Momentum Book Update: Don't Fight the Fed

by: Leigh Drogen

Don’t fight the Fed, easier said than done obviously, but never was there a more unambiguous strategy. I don’t want to get too deep into the macro environment here, but being that it is driving this market, it needs to be a large part of the discussion.

Look, we knew this rally off 1040 in August was due to the belief of traders that the Fed would step in and do something given the horrendous employment numbers and other specific data points that were going in the wrong direction according to their view. Two weeks ago that trade stalled out in anticipation of the actual announcement of the next round of quantitative easing. And last week we saw how the market reacted to the actual announcement. Remember, the actual news is never really that important, it’s all about how the market reacts to it. Was the rally off 1040 baked into the announcement? Had traders run up commodities and commodity linked equities enough given the program that was to be announced? Obviously not.

The reaction to the news was deafening. The market surged, the dollar got crushed, traders came after any and all high beta real assets. There is real fear out there right now that the Fed is intentionally blowing another asset bubble, and that they aren’t making it a secret that crushing the dollar is on their wish list. Again, as I’ve said over and over here, we can’t make policy, we may not like it, but this is what it is, and we have to roll with it instead of complaining. The market right now is saying that the rally did not bake in the Fed’s plans, and that asset prices are headed higher.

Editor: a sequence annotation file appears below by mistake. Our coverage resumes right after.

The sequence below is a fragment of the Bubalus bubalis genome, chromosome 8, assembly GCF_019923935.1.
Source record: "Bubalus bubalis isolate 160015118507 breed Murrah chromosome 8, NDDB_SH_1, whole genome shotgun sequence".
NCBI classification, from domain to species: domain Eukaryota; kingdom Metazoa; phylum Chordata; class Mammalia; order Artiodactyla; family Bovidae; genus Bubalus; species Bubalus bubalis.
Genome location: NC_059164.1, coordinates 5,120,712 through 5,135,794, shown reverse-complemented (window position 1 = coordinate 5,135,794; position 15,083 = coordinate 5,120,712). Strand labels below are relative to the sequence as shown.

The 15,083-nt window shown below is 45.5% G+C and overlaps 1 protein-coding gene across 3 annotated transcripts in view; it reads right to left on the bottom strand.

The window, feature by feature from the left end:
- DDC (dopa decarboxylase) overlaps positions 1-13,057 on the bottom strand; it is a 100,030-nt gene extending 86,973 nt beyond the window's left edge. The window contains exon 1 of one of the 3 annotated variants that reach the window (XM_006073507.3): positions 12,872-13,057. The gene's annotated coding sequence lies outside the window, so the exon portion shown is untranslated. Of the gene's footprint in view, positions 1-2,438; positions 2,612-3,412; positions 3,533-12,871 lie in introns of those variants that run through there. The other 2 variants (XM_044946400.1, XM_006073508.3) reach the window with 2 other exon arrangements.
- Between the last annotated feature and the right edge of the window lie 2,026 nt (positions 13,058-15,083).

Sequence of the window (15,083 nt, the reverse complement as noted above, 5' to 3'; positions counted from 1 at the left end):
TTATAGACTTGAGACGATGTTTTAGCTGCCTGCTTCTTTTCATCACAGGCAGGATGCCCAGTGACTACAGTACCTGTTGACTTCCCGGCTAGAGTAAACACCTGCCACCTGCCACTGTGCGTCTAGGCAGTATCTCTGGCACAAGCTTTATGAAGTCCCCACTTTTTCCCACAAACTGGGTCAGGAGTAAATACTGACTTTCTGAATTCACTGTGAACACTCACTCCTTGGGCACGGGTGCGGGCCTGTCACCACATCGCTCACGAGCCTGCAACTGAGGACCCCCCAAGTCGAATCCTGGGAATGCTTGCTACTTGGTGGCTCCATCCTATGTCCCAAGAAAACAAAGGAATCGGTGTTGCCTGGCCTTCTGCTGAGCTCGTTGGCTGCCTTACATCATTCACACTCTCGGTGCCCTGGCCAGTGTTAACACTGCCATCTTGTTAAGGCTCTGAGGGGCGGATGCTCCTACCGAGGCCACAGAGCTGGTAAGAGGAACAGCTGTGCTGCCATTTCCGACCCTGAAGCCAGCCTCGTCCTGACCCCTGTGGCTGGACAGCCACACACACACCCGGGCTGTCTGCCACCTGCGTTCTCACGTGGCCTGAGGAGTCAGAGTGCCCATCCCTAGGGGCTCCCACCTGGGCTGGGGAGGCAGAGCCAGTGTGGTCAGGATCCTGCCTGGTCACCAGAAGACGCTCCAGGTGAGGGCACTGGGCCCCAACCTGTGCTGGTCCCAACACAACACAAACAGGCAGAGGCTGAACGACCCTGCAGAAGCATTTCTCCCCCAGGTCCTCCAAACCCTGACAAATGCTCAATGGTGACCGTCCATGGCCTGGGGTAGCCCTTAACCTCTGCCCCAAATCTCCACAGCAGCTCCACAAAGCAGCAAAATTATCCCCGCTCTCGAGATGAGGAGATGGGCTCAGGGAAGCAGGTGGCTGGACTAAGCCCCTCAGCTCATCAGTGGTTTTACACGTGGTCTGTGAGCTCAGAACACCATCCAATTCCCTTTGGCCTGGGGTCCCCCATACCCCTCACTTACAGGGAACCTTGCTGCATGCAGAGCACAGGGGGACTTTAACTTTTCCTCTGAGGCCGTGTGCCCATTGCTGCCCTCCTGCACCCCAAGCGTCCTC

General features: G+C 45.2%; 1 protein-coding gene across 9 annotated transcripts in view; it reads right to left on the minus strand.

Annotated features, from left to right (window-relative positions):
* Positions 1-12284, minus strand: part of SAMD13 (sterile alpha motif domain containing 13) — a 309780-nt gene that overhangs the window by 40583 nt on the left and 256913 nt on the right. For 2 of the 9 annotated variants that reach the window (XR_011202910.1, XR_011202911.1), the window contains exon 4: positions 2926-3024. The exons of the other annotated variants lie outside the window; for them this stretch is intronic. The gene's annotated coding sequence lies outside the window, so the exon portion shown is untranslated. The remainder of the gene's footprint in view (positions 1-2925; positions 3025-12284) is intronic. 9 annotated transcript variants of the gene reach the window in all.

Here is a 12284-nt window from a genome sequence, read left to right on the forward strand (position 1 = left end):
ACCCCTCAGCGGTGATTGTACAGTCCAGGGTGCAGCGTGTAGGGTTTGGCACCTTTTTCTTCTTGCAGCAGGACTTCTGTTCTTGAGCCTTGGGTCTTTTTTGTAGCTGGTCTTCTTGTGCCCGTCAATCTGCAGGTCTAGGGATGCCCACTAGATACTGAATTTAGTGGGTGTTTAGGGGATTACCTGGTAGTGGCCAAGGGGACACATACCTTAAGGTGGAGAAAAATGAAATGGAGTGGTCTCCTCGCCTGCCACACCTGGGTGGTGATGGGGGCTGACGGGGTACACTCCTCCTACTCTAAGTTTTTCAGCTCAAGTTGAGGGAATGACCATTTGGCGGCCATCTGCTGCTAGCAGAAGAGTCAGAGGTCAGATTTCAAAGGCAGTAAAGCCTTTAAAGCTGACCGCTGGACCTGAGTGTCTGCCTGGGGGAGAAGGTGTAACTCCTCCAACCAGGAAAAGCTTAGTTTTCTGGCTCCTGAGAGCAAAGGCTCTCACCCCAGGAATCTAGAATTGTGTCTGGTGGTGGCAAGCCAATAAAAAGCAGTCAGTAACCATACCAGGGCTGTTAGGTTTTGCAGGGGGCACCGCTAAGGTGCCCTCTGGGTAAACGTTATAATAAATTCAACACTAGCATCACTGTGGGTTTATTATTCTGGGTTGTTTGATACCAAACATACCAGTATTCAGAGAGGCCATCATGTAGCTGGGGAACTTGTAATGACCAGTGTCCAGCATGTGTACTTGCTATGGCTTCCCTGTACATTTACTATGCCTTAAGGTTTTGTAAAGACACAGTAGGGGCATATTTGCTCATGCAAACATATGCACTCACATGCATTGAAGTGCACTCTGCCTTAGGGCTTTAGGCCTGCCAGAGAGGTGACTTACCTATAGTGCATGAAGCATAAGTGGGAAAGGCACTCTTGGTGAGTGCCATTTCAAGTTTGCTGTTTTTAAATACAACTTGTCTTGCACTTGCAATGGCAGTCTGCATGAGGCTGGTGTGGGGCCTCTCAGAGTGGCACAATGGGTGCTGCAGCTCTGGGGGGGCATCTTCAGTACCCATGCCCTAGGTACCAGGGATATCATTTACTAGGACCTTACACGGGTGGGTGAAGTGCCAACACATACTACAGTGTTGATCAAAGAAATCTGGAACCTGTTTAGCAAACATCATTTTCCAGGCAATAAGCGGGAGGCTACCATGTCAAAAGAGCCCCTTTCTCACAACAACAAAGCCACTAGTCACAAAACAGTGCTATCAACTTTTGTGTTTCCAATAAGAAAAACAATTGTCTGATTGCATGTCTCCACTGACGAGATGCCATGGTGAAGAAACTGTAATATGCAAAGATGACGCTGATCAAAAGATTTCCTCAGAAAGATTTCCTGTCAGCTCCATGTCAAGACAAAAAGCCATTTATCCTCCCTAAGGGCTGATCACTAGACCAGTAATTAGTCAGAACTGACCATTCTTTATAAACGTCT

So let’s put the macro environment aside now. An interesting aspect of this recent rally has been its ability to keep the market in a sustained uptrend for an extended period of time without correcting. Certain traders I trust have seen this as a very bullish sign, I agree. It is often the hallmark of a new longer term bull market that the indices stay very overbought for an extended period of time at the beginning of the rally. We are definitely overbought here, the market surged out of the Fed announcement on Wednesday and continued straight up into the end of the week, especially the materials sector. This was a change of character for a market than had been grinding higher into the announcement via sector rotation.